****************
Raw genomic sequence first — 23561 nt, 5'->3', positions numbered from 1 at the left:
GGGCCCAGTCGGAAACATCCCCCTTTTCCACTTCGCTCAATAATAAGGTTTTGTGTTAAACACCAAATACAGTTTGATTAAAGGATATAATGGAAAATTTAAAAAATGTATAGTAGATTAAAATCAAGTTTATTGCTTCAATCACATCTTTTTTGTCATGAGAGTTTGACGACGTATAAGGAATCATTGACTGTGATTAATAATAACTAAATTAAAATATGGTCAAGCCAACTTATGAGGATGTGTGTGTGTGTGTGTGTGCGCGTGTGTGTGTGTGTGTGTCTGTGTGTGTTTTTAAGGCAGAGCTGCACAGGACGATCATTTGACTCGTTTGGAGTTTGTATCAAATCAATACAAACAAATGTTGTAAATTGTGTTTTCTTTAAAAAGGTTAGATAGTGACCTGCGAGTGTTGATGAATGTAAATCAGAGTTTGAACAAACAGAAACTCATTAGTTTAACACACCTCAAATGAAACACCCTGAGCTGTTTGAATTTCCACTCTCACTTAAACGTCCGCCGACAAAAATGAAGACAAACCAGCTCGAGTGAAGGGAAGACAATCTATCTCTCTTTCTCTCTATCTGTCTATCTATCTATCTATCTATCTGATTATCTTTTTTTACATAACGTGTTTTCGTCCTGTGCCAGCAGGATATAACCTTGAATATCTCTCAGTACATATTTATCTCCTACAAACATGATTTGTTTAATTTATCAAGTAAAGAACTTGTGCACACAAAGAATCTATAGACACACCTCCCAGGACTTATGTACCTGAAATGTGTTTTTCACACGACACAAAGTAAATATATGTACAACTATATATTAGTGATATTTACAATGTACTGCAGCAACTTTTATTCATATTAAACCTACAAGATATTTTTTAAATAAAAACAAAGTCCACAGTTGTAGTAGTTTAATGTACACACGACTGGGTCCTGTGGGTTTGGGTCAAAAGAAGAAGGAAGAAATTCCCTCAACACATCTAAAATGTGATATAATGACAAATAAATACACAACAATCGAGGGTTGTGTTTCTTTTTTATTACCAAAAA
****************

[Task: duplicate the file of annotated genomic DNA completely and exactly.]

Raw genomic sequence first — 23561 nt, 5'->3', positions numbered from 1 at the left:
GGGCCCAGTCGGAAACATCCCCCTTTTCCACTTCGCTCAATAATAAGGTTTTGTGTTAAACACCAAATACAGTTTGATTAAAGGATATAATGGAAAATTTAAAAAATGTATAGTAGATTAAAATCAAGTTTATTGCTTCAATCACATCTTTTTTGTCATGAGAGTTTGACGACGTATAAGGAATCATTGACTGTGATTAATAATAACTAAATTAAAATATGGTCAAGCCAACTTATGAGGATGTGTGTGTGTGTGTGTGTGCGCGTGTGTGTGTGTGTGTGTCTGTGTGTGTTTTTAAGGCAGAGCTGCACAGGACGATCATTTGACTCGTTTGGAGTTTGTATCAAATCAATACAAACAAATGTTGTAAATTGTGTTTTCTTTAAAAAGGTTAGATAGTGACCTGCGAGTGTTGATGAATGTAAATCAGAGTTTGAACAAACAGAAACTCATTAGTTTAACACACCTCAAATGAAACACCCTGAGCTGTTTGAATTTCCACTCTCACTTAAACGTCCGCCGACAAAAATGAAGACAAACCAGCTCGAGTGAAGGGAAGACAATCTATCTCTCTTTCTCTCTATCTGTCTATCTATCTATCTATCTATCTGATTATCTTTTTTTACATAACGTGTTTTCGTCCTGTGCCAGCAGGATATAACCTTGAATATCTCTCAGTACATATTTATCTCCTACAAACATGATTTGTTTAATTTATCAAGTAAAGAACTTGTGCACACAAAGAATCTATAGACACACCTCCCAGGACTTATGTACCTGAAATGTGTTTTTCACACGACACAAAGTAAATATATGTACAACTATATATTAGTGATATTTACAATGTACTGCAGCAACTTTTATTCATATTAAACCTACAAGATATTTTTTAAATAAAAACAAAGTCCACAGTTGTAGTAGTTTAATGTACACACGACTGGGTCCTGTGGGTTTGGGTCAAAAGAAGAAGGAAGAAATTCCCTCAACACATCTAAAATGTGATATAATGACAAATAAATACACAACAATCGAGGGTTGTGTTTCTTTTTTATTACCAAAAA